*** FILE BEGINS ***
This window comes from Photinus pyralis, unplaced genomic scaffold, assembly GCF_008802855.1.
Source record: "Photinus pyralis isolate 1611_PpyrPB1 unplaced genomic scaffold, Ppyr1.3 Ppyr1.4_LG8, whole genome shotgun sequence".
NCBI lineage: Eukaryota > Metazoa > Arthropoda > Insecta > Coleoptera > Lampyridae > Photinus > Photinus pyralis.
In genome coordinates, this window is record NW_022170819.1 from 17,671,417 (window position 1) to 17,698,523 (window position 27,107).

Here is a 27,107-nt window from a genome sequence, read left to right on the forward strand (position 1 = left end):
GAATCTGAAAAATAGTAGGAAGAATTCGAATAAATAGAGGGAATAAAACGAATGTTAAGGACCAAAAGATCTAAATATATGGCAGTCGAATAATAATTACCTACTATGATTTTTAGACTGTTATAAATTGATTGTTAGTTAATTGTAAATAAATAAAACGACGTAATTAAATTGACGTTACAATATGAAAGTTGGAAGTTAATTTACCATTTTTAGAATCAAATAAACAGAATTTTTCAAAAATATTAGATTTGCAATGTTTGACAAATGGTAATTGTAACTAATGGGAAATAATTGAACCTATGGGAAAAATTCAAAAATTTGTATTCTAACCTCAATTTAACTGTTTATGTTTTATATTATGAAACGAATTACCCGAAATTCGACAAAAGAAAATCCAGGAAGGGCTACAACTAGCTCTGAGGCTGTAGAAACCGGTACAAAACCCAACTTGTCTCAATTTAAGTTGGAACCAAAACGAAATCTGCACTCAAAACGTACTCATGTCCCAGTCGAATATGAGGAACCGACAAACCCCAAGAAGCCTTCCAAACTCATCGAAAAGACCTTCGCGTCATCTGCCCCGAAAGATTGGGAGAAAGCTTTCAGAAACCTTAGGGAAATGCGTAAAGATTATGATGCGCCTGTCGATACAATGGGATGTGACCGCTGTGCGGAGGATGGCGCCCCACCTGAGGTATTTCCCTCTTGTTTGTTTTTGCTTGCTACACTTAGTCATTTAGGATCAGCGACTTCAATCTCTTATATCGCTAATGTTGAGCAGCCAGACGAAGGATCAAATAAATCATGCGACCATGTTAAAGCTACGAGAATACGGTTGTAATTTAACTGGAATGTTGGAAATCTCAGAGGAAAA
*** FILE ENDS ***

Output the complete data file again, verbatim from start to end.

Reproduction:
This window comes from Photinus pyralis, unplaced genomic scaffold, assembly GCF_008802855.1.
Source record: "Photinus pyralis isolate 1611_PpyrPB1 unplaced genomic scaffold, Ppyr1.3 Ppyr1.4_LG8, whole genome shotgun sequence".
NCBI lineage: Eukaryota > Metazoa > Arthropoda > Insecta > Coleoptera > Lampyridae > Photinus > Photinus pyralis.
In genome coordinates, this window is record NW_022170819.1 from 17,671,417 (window position 1) to 17,698,523 (window position 27,107).

Here is a 27,107-nt window from a genome sequence, read left to right on the forward strand (position 1 = left end):
GAATCTGAAAAATAGTAGGAAGAATTCGAATAAATAGAGGGAATAAAACGAATGTTAAGGACCAAAAGATCTAAATATATGGCAGTCGAATAATAATTACCTACTATGATTTTTAGACTGTTATAAATTGATTGTTAGTTAATTGTAAATAAATAAAACGACGTAATTAAATTGACGTTACAATATGAAAGTTGGAAGTTAATTTACCATTTTTAGAATCAAATAAACAGAATTTTTCAAAAATATTAGATTTGCAATGTTTGACAAATGGTAATTGTAACTAATGGGAAATAATTGAACCTATGGGAAAAATTCAAAAATTTGTATTCTAACCTCAATTTAACTGTTTATGTTTTATATTATGAAACGAATTACCCGAAATTCGACAAAAGAAAATCCAGGAAGGGCTACAACTAGCTCTGAGGCTGTAGAAACCGGTACAAAACCCAACTTGTCTCAATTTAAGTTGGAACCAAAACGAAATCTGCACTCAAAACGTACTCATGTCCCAGTCGAATATGAGGAACCGACAAACCCCAAGAAGCCTTCCAAACTCATCGAAAAGACCTTCGCGTCATCTGCCCCGAAAGATTGGGAGAAAGCTTTCAGAAACCTTAGGGAAATGCGTAAAGATTATGATGCGCCTGTCGATACAATGGGATGTGACCGCTGTGCGGAGGATGGCGCCCCACCTGAGGTATTTCCCTCTTGTTTGTTTTTGCTTGCTACACTTAGTCATTTAGGATCAGCGACTTCAATCTCTTATATCGCTAATGTTGAGCAGCCAGACGAAGGATCAAATAAATCATGCGACCATGTTAAAGCTACGAGAATACGGTTGTAATTTAACTGGAATGTTGGAAATCTCAGAGGAAAA